4. The principal question for determination is, whether the learned District Judge was justified in law in throwing out the appeal of the petitioner on the ground that the appeal had not been properly presented by Shri Debi Dayal Bhargava, who appeared for the petitioner in that Court. It seems to have been argued before the learned District Judge that the memo of appearance filed by Shri Bhargava did not confer a valid authority on him to file an appeal on behalf of the petitioner inasmuch as the authority under the Act was not a Court and the filing of the vakalatnama by Shri Bhargava for his client could not have been done under Order 3, Rule 4 of the Code of Civil Procedure. It further seems to us that when in reply to the aforesaid contention it was submitted by Shri Bhargava that he held a vakalatnama signed by bis client at the time of the hearing of the appeal and that he was prepared to produced the same, the view which was then contended for on behalf of the contesting respondent and which provailed with the Court was that the appeal in that case would be considered to have been presented on the day on which the vakalatnama would be filed and, therefore, would be barred by time, which was 30 days as provided by Section 17 of the Act.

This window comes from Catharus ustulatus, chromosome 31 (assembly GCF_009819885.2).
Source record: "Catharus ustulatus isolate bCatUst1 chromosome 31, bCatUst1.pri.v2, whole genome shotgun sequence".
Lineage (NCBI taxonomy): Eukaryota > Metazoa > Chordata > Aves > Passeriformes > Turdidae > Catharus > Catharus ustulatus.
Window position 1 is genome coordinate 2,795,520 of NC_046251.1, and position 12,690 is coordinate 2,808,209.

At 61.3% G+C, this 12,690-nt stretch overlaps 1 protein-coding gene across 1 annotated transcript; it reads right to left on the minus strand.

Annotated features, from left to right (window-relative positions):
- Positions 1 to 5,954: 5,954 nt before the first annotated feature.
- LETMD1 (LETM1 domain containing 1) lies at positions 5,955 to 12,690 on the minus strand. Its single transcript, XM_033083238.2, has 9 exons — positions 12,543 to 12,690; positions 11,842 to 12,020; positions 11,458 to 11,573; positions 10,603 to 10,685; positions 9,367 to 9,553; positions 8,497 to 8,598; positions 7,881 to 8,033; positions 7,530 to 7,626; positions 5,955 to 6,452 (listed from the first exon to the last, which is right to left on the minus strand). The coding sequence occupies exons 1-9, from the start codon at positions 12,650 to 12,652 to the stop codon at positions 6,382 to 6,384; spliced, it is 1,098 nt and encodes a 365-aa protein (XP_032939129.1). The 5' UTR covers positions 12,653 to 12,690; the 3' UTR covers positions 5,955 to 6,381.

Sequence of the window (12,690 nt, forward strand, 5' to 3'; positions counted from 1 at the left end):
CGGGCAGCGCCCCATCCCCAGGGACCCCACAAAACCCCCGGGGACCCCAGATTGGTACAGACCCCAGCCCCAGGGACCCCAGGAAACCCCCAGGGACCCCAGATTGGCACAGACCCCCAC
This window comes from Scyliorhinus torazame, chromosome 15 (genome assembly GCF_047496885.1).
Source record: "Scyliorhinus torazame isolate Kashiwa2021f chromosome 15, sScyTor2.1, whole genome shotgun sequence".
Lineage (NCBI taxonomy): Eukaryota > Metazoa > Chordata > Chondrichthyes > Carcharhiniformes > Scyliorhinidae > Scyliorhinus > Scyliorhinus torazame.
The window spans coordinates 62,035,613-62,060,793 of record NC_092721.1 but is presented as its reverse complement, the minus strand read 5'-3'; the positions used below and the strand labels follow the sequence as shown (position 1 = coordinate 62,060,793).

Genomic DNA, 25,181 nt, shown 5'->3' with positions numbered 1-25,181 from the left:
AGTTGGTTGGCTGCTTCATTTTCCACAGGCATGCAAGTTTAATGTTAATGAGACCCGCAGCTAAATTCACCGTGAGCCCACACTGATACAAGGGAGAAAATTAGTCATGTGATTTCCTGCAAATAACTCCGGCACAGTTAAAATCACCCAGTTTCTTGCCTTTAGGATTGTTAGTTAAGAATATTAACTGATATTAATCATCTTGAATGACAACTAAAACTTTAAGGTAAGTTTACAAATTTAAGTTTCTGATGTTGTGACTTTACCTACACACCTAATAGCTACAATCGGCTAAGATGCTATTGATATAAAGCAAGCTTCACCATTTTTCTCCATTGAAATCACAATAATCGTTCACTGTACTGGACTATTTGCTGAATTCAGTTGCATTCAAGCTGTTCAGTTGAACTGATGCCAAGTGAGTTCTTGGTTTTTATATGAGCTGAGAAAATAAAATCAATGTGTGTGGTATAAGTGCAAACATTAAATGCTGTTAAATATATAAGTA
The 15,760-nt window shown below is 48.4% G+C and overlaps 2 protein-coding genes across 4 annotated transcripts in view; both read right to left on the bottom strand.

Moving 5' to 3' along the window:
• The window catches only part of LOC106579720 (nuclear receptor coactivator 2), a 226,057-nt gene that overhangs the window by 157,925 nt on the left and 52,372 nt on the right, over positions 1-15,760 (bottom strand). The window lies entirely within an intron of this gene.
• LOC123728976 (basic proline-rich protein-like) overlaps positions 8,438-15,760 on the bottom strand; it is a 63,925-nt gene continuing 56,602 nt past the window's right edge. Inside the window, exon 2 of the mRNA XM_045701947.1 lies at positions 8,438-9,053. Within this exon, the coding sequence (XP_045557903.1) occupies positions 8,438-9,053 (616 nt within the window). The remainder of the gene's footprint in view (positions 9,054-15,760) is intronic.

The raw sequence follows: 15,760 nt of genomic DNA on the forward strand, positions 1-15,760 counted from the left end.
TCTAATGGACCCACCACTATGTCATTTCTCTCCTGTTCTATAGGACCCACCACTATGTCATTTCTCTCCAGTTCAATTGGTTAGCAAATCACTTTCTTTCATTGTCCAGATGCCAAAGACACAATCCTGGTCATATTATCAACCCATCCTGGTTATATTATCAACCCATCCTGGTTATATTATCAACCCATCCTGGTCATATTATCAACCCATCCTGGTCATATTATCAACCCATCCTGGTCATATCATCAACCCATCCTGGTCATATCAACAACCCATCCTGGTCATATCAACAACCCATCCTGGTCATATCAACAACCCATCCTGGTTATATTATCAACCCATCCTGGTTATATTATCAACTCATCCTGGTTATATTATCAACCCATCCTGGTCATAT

5. It is strenuously contended before us by learned counsel for the petitioner that, firstly, the provisions of Order 3, Rule 4, Civil Procedure Code, should be held to apply to this case and that in the vakalatnama which had been filed by Shri Bhargava before the authority, it had been specifically mentioned that Shri Bhargava would have the authority to file an appeal, if necessary, among other things and, therefore, this authorisation enured for the purposes of the appeal also and consequently, the appeal was tiled with authority and not without it as held by the learned District Judge. In the second place, the submission was that in any view of the matter as the appeal was stated to have been filed by Shri Bhargava with the authority of the petitioner and Shri Bhargava was prepared to file the vakalatnama which he held with him at the time, the Court should have held that if there was any defect In the initial presentation of the appeal the same was properly cured and the view of the court that if the vakalatnama was allowed to ba produced at that stage it would only serve to validate the appeal from the date of the filing of the vakalatnama, was quite wrong, and the proper view to take was that the presentation of the appeal would be validated from the very date it was filed in the Court of the District Judge.